Thursday marks a grim anniversary: It has been one year since the shooting at Marjory Stoneman Douglas High School in Parkland, Fla, that killed 17 and left another 17 injured. Since then, school officials and police officers across the country have discussed policy and contingency plans should a similar event happen at their own schools, the Historic Triangle being no exception.
According to Master Officer Charlie Ericsson of the Williamsburg Police Department, it’s an event local police departments have, for better or worse, spent years preparing for.
“We have had policy and training in place department-wide for years, even prior to the Parkland shooting,” Ericsson said. “We have run multiple lockdown drills each school year. Part of our annual training in the department is how to handle active shooters, in addition to several types of specialized training.”
Ericsson, who also serves as the school resource officer at Berkeley Middle School, said Williamsburg has an advantage compared to other localities: the area has multiple police departments able to respond.
“We are in a unique position (here) because we have officers we can call on from Williamsburg, William and Mary, James City County and York County. We all train together, we all work together, and if there is ever an active shooter in the area, we would all respond together.”
That history of mutual aid is also mentioned by Stephanie Williams, spokeswoman for James City County Police Department, in addition to the level of specialized training local officers receive, some of which was instituted after Parkland.
“This past year, all of the department’s personnel received ALERRT (Advanced Law Enforcement Rapid Response Training) Active Shooter Response training this past year, while our SRO’s also conducted Use of Force Simulator Training that included response to Active Shooter Environments,” Williams said. “We are extremely proactive in the area of active shooter response and are constantly looking for methods to improve this area. It’s an ever-evolving process, and we are as prepared as we can be.”
Over in York County, Capt. Kyle Hahn of the York-Poquoson Sheriff’s Office said something just as critical as any co-operation and training is something much simpler: increasing officer presence and patrols.
“We work very hard with mutual aid and with training in the department, but we’ve also made sure our officers are all more proactive,” Hahn said. “Our road units have been briefed, our SROs have been briefed and we’ve increased our patrols past schools.”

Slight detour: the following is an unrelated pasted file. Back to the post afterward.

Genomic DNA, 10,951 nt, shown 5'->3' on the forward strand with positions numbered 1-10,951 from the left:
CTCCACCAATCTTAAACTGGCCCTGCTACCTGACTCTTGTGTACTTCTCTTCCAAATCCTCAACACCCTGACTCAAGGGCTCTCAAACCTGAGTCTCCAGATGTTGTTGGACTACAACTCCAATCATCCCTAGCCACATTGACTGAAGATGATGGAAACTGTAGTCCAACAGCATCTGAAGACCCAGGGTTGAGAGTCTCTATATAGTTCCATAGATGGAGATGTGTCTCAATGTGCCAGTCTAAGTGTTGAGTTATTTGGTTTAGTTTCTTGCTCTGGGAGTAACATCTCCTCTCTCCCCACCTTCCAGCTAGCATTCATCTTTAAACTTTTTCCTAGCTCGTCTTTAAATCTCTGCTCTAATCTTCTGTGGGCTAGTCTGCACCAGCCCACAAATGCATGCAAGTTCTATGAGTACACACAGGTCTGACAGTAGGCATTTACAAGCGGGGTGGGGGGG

As far as measures taken by school divisions, Eileen Cox, spokeswoman for W-JCC schools, cited a number of safety precautions already taken into account.
“While some details are not shared with the public — obviously, the more widespread these plans are, the less effective they become — there are several security measures at W-JCC Schools we are quite proud of,” Cox said. “All W-JCC schools have buzzer entry systems for visitors and card key access for staff members. Our visitor sign-in system checks visitor IDs against sex offender databases nationwide, and the division continues to redesign and renovate front entrances at schools to better manage public access and the flow of foot traffic.”
Cox went on to cite not only physical security measures taken by local schools, but the emphasis on the human and relationship elements playing a large role in those schools.
“We have outstanding relationships with our local law enforcement agencies and school resource offices, and furthermore, teachers and staff work very hard to create positive relationships with our students,” Cox said.
“We want students to feel comfortable talking with counselors, teachers and other trusted adults when they have a problem or when they become aware of a potential safety issue related to their school. Having those open lines of communication and support are very important to keeping our schools as safe as possible.”
In terms of areas where there could be some improvement, Ericsson cites school discipline as an issue, but for any parents or students concerned about safety in the schools, he promises he and his officers are alert and ready.
While those preparations continue, Ericsson said for many officers, school safety is a personal issue as well as a professional one — many of them are parents as well as police officers.
“My own children go to school here. A lot of our officers have kids attending schools here,” Ericsson said. “I cannot say enough that we are doing all we can to not only prepare for the worst, but doing all we can to keep something like that from ever happening here, so all of our kids can feel safe.”
Sean CW Korsgaard can be reached at 757-968-1529, by email firstname.lastname@example.org, and on Twitter @SCWKorsgaard.